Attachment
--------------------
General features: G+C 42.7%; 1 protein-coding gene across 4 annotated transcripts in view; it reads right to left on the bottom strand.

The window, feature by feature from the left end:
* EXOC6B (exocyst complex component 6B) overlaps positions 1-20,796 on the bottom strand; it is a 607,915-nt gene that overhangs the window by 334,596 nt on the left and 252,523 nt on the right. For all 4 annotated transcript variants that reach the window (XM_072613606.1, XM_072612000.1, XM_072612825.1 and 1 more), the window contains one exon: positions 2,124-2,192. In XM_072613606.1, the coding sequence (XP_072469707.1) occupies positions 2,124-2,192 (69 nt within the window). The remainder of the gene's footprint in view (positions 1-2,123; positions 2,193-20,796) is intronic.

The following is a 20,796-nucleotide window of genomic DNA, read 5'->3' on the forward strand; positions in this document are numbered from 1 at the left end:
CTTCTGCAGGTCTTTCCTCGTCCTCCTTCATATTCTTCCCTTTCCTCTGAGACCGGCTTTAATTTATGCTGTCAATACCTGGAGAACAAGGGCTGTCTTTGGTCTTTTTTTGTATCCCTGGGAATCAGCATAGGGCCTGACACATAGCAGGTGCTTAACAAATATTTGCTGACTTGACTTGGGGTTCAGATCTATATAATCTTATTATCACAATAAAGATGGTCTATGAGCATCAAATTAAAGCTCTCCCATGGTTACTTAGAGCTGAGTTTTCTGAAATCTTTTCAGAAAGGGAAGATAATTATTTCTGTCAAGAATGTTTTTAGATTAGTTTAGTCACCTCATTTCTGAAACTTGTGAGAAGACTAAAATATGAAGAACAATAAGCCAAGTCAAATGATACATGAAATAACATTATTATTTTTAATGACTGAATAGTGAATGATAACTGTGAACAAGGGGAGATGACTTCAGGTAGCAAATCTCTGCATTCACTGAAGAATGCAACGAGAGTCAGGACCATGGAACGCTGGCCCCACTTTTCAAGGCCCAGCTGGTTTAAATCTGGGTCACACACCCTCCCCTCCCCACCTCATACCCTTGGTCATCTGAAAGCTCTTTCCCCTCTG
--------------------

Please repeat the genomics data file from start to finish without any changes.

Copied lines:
General features: G+C 42.7%; 1 protein-coding gene across 4 annotated transcripts in view; it reads right to left on the bottom strand.

The window, feature by feature from the left end:
* EXOC6B (exocyst complex component 6B) overlaps positions 1-20,796 on the bottom strand; it is a 607,915-nt gene that overhangs the window by 334,596 nt on the left and 252,523 nt on the right. For all 4 annotated transcript variants that reach the window (XM_072613606.1, XM_072612000.1, XM_072612825.1 and 1 more), the window contains one exon: positions 2,124-2,192. In XM_072613606.1, the coding sequence (XP_072469707.1) occupies positions 2,124-2,192 (69 nt within the window). The remainder of the gene's footprint in view (positions 1-2,123; positions 2,193-20,796) is intronic.

The following is a 20,796-nucleotide window of genomic DNA, read 5'->3' on the forward strand; positions in this document are numbered from 1 at the left end:
CTTCTGCAGGTCTTTCCTCGTCCTCCTTCATATTCTTCCCTTTCCTCTGAGACCGGCTTTAATTTATGCTGTCAATACCTGGAGAACAAGGGCTGTCTTTGGTCTTTTTTTGTATCCCTGGGAATCAGCATAGGGCCTGACACATAGCAGGTGCTTAACAAATATTTGCTGACTTGACTTGGGGTTCAGATCTATATAATCTTATTATCACAATAAAGATGGTCTATGAGCATCAAATTAAAGCTCTCCCATGGTTACTTAGAGCTGAGTTTTCTGAAATCTTTTCAGAAAGGGAAGATAATTATTTCTGTCAAGAATGTTTTTAGATTAGTTTAGTCACCTCATTTCTGAAACTTGTGAGAAGACTAAAATATGAAGAACAATAAGCCAAGTCAAATGATACATGAAATAACATTATTATTTTTAATGACTGAATAGTGAATGATAACTGTGAACAAGGGGAGATGACTTCAGGTAGCAAATCTCTGCATTCACTGAAGAATGCAACGAGAGTCAGGACCATGGAACGCTGGCCCCACTTTTCAAGGCCCAGCTGGTTTAAATCTGGGTCACACACCCTCCCCTCCCCACCTCATACCCTTGGTCATCTGAAAGCTCTTTCCCCTCTG